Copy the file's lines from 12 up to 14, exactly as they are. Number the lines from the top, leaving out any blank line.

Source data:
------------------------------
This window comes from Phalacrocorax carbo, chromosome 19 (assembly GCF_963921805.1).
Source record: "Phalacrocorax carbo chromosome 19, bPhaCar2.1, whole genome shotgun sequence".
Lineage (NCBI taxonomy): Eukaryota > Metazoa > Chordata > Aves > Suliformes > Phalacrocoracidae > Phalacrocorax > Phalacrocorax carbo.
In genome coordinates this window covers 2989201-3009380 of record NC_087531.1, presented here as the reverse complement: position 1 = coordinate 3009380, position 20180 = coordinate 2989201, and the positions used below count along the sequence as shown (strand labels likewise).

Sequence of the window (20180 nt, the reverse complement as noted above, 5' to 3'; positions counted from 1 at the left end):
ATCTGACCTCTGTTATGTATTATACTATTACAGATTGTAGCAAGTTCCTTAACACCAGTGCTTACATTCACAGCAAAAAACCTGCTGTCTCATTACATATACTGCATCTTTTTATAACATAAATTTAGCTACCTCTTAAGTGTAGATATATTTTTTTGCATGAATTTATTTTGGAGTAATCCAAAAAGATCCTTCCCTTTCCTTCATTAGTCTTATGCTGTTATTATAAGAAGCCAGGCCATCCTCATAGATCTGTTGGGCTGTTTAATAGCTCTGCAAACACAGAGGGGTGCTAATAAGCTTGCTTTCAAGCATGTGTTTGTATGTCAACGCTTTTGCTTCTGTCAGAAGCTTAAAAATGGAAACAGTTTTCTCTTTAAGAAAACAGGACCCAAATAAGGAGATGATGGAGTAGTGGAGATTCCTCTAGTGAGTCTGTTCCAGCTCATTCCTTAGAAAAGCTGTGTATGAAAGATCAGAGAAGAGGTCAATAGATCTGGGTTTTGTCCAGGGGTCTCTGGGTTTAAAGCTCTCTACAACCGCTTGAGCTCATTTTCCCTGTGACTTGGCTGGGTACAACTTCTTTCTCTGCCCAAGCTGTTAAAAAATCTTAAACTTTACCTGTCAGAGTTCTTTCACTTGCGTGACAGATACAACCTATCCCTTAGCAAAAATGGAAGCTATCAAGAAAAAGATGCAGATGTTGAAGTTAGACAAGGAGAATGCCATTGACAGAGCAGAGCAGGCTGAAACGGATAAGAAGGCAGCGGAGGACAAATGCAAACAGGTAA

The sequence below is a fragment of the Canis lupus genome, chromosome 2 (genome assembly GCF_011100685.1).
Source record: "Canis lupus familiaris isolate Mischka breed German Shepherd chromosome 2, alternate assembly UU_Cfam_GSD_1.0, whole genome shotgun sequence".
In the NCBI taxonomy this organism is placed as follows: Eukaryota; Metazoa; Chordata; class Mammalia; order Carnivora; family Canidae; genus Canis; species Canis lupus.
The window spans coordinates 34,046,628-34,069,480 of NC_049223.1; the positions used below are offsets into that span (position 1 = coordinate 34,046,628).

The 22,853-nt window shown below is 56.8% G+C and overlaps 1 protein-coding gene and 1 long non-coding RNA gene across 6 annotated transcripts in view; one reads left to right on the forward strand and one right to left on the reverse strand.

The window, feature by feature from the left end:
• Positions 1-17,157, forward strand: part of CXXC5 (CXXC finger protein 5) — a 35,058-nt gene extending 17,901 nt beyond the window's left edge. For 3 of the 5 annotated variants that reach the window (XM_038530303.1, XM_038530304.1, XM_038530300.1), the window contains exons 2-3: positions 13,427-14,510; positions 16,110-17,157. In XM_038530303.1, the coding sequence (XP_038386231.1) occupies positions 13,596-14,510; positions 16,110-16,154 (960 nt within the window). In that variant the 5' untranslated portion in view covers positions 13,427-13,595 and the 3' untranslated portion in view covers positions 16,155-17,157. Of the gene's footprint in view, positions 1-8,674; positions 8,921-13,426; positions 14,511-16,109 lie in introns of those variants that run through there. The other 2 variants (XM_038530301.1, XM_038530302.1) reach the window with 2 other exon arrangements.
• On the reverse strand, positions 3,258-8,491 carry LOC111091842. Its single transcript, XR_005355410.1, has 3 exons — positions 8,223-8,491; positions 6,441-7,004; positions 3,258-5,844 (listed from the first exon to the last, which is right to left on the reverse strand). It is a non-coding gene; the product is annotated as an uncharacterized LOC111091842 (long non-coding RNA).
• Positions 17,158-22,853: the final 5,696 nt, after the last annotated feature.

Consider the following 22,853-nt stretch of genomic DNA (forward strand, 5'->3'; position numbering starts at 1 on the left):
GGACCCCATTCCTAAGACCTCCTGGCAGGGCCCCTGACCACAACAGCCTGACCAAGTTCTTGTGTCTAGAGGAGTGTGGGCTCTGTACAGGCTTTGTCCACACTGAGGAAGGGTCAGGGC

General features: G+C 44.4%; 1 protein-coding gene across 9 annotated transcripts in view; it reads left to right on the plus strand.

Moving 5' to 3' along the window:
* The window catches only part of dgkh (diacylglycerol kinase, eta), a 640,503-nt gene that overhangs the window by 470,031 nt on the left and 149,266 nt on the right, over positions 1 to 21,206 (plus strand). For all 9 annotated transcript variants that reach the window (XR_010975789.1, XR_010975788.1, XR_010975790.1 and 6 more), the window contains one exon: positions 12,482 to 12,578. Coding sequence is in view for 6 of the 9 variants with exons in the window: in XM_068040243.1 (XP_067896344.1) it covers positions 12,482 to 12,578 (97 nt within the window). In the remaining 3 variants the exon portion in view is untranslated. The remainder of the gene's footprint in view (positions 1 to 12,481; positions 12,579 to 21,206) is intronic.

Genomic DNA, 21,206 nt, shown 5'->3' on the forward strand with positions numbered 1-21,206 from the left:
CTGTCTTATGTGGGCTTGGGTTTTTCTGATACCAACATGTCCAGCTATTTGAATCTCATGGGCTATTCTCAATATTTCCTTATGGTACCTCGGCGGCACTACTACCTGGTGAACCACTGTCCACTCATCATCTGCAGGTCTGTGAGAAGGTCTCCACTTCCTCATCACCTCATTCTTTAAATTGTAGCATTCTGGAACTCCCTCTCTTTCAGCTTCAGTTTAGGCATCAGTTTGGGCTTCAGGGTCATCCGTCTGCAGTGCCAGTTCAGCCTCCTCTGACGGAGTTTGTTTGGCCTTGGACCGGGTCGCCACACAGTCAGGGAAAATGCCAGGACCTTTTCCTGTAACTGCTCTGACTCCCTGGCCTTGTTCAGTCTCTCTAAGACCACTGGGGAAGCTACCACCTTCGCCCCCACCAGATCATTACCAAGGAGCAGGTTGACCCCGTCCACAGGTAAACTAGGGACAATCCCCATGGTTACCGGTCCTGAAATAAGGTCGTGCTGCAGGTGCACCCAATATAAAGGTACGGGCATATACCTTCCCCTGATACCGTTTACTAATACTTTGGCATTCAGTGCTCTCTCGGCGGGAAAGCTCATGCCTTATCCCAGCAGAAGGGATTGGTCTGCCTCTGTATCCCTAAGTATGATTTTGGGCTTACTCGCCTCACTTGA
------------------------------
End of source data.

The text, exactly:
The window, feature by feature from the left end:
• Positions 1-17,157, forward strand: part of CXXC5 (CXXC finger protein 5) — a 35,058-nt gene extending 17,901 nt beyond the window's left edge. For 3 of the 5 annotated variants that reach the window (XM_038530303.1, XM_038530304.1, XM_038530300.1), the window contains exons 2-3: positions 13,427-14,510; positions 16,110-17,157. In XM_038530303.1, the coding sequence (XP_038386231.1) occupies positions 13,596-14,510; positions 16,110-16,154 (960 nt within the window). In that variant the 5' untranslated portion in view covers positions 13,427-13,595 and the 3' untranslated portion in view covers positions 16,155-17,157. Of the gene's footprint in view, positions 1-8,674; positions 8,921-13,426; positions 14,511-16,109 lie in introns of those variants that run through there. The other 2 variants (XM_038530301.1, XM_038530302.1) reach the window with 2 other exon arrangements.
• On the reverse strand, positions 3,258-8,491 carry LOC111091842. Its single transcript, XR_005355410.1, has 3 exons — positions 8,223-8,491; positions 6,441-7,004; positions 3,258-5,844 (listed from the first exon to the last, which is right to left on the reverse strand). It is a non-coding gene; the product is annotated as an uncharacterized LOC111091842 (long non-coding RNA).